While some of the band's more well-rounded fans may disagree with my view, I believed that VOIVOD died in 2005, as a result of cancer.
Denis 'Piggy' L'Amour was the founding guitarist of Canadian Thrash legends VOIVOD, and over the course of the band's career, he found a very distinctive and innovative style of guitar playing that emphasized dissonance and quasi-jazzy chord progressions in a genre that typically aimed towards playing one's guitar as fast as scientifically possible. As a result, Piggy gave VOIVOD a very unique sound to them, and on a personal note, he was the man that got me back into playing guitar. VOIVOD's “Warriors Of Ice” is a live album that attempts to continue the legacy of this incredible band, but with a new guitarist filling in the shoes of who I thought to be the heart and soul of the band's sound, it almost feels more of a tribute than a legitimate release.
That is not to say that VOIVOD isn't still kicking around though, but they do sound noticeably less fueled here than they used to. “Warriors Of Ice” is a fairly long live album that takes tracks from all over the band's career, with a particular focus on their Thrashier material. As it stands, the setlist here is fantastic, and unlike many live albums, there does seem to be a good sense of flow between tracks. Some of my favourite VOIVOD classics are here; including “Tribal Convictions”, “Nothingface”, and “Brain Scan”. Playing in front of an enthusiastic audience in their home province of Quebec, Michel Langevin (Snake) can be heard barking in French to the crowd between tracks, and while his voice has lost some of its melodic potential over the years, he still has some nice energy to his vocal style that transfers brilliantly in a live setting.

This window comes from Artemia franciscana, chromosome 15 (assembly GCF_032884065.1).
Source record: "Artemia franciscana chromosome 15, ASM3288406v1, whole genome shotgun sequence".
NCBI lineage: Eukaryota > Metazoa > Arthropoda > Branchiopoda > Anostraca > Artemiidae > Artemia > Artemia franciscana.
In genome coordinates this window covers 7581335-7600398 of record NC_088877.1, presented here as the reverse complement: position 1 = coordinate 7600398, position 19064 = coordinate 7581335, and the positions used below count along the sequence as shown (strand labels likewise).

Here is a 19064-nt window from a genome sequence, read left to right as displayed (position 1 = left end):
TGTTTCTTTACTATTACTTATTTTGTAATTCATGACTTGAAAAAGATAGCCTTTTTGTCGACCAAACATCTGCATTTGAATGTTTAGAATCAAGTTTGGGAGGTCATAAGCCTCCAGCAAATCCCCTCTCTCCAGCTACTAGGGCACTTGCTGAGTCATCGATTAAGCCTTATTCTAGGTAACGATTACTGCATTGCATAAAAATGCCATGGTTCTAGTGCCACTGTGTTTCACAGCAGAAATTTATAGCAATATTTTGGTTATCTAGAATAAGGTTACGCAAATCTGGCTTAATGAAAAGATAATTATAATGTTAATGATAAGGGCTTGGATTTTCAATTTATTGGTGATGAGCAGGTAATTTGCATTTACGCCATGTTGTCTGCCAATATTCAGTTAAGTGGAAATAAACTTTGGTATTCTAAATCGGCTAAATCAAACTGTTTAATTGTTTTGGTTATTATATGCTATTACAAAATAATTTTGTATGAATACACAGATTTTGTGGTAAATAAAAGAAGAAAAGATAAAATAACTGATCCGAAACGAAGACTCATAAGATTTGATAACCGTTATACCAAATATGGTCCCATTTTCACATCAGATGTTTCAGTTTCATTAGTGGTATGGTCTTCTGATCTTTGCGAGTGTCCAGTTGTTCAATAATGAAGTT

The recording of the performance feels somewhat rough, and while it may work somewhat with VOIVOD's harsh nature, “Warriors Of Ice” could pass off as a bootleg in the way it sounds, and that's not meant in a good way. This review was opened up on a fairly critical note by saying this was not the real VOIVOD anymore, and while I may still think that this is more of a tribute to the genius, rather than the genius itself, Chewy does reprise Piggy's guitar parts fairly well, although his more straightforward and conventional take on the riffs is noticeable and cannot replace the sort of intensity I could have expected from Piggy. The drums of Away are arguably the most impressive part of the sound here. Really, this is a decent enough live album for VOIVOD, although it is certainly not something that I would consider part of their essential canon.
(Online January 3, 2012)